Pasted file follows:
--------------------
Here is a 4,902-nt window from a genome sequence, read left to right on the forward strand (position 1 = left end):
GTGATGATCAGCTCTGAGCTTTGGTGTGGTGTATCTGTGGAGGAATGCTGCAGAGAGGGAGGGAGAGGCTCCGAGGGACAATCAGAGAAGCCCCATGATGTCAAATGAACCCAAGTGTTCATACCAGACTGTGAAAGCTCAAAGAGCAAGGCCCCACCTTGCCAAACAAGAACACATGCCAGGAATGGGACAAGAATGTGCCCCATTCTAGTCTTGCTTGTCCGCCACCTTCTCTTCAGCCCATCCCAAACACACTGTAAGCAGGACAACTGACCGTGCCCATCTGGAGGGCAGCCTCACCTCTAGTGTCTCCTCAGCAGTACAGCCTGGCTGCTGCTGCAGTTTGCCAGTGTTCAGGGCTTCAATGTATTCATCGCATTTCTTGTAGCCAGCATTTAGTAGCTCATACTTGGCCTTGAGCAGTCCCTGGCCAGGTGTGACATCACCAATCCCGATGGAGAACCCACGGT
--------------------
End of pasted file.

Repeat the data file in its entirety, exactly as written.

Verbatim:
Here is a 4,902-nt window from a genome sequence, read left to right on the forward strand (position 1 = left end):
GTGATGATCAGCTCTGAGCTTTGGTGTGGTGTATCTGTGGAGGAATGCTGCAGAGAGGGAGGGAGAGGCTCCGAGGGACAATCAGAGAAGCCCCATGATGTCAAATGAACCCAAGTGTTCATACCAGACTGTGAAAGCTCAAAGAGCAAGGCCCCACCTTGCCAAACAAGAACACATGCCAGGAATGGGACAAGAATGTGCCCCATTCTAGTCTTGCTTGTCCGCCACCTTCTCTTCAGCCCATCCCAAACACACTGTAAGCAGGACAACTGACCGTGCCCATCTGGAGGGCAGCCTCACCTCTAGTGTCTCCTCAGCAGTACAGCCTGGCTGCTGCTGCAGTTTGCCAGTGTTCAGGGCTTCAATGTATTCATCGCATTTCTTGTAGCCAGCATTTAGTAGCTCATACTTGGCCTTGAGCAGTCCCTGGCCAGGTGTGACATCACCAATCCCGATGGAGAACCCACGGT